Last Line Storm Song

Brazen thief
of words: cyclone, gyre, maelstrom—
nature doesn’t underestimate guilt

or grief, constructs tragic accidents, whole disasters
to create and recreate both.

Holding our faces against this hurricane,
we never speak

And the tree should bend through
the gusts, surrender
auspiciously, even as I take the saw
to deeply, wistfully, cut
at a slight angle: my heart.

We haven’t the ability
to estimate the death toll,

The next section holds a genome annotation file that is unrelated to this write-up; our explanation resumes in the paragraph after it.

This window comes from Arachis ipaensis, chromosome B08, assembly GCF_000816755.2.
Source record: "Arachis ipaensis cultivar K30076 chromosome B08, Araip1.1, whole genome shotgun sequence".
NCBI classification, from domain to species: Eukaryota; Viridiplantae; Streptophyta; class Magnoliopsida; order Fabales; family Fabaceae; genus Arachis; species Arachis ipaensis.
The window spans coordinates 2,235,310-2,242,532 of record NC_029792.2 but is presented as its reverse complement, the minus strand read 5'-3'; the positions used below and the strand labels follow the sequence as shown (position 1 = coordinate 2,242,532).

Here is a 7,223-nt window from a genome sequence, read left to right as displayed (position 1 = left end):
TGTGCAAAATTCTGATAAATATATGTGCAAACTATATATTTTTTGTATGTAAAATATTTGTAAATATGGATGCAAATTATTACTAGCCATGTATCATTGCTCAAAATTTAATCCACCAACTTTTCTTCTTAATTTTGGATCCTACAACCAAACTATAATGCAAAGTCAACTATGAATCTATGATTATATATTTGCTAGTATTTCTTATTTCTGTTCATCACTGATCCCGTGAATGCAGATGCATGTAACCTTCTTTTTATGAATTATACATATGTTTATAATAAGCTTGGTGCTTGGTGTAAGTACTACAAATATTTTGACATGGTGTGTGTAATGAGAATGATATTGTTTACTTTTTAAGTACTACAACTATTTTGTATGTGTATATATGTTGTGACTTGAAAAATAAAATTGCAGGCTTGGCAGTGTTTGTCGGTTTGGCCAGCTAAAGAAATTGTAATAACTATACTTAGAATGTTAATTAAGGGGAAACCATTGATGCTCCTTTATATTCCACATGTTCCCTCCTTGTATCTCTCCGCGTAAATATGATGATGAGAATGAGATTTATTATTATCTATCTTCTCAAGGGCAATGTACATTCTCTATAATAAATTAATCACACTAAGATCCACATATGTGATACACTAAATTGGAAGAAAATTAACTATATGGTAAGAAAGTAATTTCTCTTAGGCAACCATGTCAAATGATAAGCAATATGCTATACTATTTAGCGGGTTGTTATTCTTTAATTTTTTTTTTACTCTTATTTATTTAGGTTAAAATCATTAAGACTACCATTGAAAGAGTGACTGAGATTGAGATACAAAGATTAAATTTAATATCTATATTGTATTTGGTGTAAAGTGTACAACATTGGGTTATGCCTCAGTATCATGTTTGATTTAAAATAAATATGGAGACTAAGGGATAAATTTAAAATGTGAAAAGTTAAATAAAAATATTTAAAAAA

yet. So far, I count five of us.

The most severe casualties in my father’s war
are silent. With the willowy tree,
the more slender

its trunk, the more graceful
in the wind.


Alison Palmer is the author of the poetry chapbook The Need for Hiding (Dancing Girl Press, 2018). To read an in-depth interview about her new collection visit The Poet’s Billow. Alison’s work appears in FIELD, Bear Review, River Styx, Glass, Cream City Review, Salt Hill, and elsewhere. Nominated for a Pushcart Prize, Best New Poets, and a finalist for Eyewear Publishing’s 2018 Sexton Prize, Alison lives and writes outside Washington, D.C.